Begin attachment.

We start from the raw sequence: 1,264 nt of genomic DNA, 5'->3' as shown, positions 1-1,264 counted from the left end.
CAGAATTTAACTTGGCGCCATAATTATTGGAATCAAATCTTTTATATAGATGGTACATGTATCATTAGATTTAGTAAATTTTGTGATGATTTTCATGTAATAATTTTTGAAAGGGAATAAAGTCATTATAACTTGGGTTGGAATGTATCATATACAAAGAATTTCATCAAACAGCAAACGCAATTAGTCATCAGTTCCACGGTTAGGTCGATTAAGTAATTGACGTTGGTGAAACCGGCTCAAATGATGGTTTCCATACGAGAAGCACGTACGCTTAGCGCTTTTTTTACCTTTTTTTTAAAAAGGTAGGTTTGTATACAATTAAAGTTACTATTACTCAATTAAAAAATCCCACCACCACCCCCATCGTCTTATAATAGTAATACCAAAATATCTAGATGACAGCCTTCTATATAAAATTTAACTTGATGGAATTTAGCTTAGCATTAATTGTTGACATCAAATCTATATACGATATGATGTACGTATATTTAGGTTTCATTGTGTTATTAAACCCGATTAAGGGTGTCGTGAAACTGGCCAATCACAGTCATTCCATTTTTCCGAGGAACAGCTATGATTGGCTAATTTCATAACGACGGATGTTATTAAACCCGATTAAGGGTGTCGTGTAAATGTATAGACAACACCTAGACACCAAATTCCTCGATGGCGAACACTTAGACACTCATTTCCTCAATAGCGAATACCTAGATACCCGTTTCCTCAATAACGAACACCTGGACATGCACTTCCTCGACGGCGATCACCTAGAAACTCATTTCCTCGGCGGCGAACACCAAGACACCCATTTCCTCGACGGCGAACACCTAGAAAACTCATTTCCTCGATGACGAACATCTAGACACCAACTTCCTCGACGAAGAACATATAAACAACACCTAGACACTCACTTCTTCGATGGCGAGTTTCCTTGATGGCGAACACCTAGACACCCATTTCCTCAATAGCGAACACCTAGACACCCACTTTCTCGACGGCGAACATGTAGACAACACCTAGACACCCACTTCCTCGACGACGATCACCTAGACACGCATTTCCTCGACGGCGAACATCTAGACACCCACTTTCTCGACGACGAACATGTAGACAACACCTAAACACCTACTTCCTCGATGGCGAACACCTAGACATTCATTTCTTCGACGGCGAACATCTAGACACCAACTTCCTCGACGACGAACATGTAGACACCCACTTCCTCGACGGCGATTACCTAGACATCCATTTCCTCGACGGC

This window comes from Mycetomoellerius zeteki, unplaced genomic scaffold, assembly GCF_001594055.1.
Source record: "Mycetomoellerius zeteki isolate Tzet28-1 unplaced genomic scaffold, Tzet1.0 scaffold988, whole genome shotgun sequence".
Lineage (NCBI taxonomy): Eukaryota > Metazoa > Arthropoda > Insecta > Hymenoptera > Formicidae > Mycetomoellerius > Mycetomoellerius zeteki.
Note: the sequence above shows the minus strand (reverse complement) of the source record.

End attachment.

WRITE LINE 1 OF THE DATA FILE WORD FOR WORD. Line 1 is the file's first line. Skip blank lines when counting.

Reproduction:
We start from the raw sequence: 1,264 nt of genomic DNA, 5'->3' as shown, positions 1-1,264 counted from the left end.